Meanwhile, omissions, censorship, and ideology deprive Americans of the chance to fully inform themselves. What you get instead is an alternate state-sponsored reality in which, for example, climate change doesn’t exist, refugee minors have no constitutional right to an abortion, low-income women don’t need to know about free breast cancer screenings, and LGBTQ people aren’t disproportionately victims of violence. 

And lest you think that government websites are abandoned corners of the internet, in the past 90 days, the websites of the HHS and EPA, respectively, received close to 400 million and 25 million visits. People use pages hosted by these sites to better understand regulations, healthcare plans, how to file civil rights complaints, and to check local air and water quality. Even if some of the recently amended or removed pages received comparatively low traffic, that doesn’t warrant their removal.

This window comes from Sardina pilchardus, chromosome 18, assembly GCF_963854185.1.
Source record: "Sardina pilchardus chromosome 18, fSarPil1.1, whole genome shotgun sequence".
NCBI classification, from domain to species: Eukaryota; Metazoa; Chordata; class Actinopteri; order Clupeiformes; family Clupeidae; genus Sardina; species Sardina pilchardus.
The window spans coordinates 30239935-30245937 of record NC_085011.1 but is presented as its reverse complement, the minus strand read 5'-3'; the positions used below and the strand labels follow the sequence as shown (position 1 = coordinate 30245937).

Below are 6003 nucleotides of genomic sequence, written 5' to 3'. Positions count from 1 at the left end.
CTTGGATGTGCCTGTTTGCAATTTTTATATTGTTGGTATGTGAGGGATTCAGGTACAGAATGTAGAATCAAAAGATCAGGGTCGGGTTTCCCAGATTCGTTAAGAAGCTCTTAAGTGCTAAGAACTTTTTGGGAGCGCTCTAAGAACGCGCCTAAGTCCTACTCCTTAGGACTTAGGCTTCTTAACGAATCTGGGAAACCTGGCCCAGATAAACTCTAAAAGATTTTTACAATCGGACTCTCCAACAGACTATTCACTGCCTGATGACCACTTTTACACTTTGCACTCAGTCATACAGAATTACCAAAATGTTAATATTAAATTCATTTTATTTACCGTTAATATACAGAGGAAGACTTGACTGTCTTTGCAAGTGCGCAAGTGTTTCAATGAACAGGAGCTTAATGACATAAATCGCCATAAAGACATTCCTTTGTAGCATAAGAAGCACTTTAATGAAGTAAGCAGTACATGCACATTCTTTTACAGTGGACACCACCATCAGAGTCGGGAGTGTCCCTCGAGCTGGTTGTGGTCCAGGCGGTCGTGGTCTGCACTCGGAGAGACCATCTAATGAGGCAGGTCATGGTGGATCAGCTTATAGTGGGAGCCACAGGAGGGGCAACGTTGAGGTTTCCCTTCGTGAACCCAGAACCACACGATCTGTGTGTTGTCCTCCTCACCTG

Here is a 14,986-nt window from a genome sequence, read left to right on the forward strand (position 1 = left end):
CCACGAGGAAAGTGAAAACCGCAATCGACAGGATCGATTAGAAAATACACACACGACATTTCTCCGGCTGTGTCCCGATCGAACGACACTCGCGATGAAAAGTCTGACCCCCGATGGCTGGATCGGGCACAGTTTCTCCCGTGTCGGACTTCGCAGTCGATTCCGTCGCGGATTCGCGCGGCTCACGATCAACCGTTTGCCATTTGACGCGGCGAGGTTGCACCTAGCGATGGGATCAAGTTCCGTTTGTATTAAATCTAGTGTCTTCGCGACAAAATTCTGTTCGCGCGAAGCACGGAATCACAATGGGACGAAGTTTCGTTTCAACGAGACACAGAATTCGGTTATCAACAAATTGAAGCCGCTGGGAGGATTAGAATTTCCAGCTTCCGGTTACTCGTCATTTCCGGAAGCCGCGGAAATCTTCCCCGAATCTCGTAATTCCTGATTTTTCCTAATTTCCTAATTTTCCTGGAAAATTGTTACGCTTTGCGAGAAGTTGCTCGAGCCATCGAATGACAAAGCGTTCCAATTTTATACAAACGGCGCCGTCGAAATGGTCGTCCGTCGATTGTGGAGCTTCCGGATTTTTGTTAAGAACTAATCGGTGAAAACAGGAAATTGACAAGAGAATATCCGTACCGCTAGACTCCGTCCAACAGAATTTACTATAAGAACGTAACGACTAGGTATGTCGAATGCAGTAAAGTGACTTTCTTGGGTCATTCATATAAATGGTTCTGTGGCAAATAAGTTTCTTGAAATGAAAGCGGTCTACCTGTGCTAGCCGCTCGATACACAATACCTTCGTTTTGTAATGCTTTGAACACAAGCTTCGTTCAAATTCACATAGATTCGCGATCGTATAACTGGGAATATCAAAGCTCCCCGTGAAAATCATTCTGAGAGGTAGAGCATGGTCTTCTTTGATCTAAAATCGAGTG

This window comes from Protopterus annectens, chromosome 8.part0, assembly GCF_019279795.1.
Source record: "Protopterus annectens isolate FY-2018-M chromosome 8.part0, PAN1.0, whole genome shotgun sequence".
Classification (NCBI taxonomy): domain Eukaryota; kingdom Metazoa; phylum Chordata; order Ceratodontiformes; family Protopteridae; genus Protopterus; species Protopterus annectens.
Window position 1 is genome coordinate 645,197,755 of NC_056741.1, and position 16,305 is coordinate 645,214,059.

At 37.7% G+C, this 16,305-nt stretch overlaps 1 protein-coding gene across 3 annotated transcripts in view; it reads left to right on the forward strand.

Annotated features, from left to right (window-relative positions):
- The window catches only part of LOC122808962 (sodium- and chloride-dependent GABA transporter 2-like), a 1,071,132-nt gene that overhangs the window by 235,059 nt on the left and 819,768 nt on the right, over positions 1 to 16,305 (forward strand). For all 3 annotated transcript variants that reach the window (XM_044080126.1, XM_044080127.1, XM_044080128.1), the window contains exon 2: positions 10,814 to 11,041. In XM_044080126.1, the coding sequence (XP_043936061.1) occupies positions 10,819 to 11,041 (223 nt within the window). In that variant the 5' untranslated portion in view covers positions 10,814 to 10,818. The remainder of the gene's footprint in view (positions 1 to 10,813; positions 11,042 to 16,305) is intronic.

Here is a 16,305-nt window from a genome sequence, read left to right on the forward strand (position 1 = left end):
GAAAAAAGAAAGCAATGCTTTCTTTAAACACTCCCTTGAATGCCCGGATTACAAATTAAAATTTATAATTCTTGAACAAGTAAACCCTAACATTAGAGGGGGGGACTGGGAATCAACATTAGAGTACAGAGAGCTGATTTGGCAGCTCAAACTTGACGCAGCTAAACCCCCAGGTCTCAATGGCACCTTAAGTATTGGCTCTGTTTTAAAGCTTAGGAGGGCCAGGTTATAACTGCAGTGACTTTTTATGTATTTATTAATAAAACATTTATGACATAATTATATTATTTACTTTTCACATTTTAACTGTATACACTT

“We should certainly hold the government accountable when it genuinely removes or obscures the facts it compiled over numerous years with taxpayer dollars, without justification,” Rinberg says. 

There is one less-than-obvious way to fight ideological creep in our bureaucracies, and it’s not necessarily protesting in the streets or writing your elected official. It’s something decidedly unsexy: commenting on proposed regulations in the federal register, the so-called journal of the United States government. 

“When people can tell their personal stories, it makes it a lot harder [for the government to] justify its behavior.”

When bureaucrats want to make significant changes to policies or procedures, they must publish the proposed rule or regulation and invite the comment to public. The responsible agency is then required to read all of those comments. 

“When people can tell their personal stories, it makes it a lot harder [for the government to] justify its behavior,” Inman says. “That is critical.” 

Since it’s difficult for the average citizen to track most proposed changes, Inman recommends checking the websites of nonprofit or advocacy groups for updates as well as links to commenting opportunities. 

You may not ultimately win the bigger battle, but you’ll create a record of your lived experience that ideological bureaucrats can’t destroy or hide, no matter how much they’d like to pretend you don’t exist.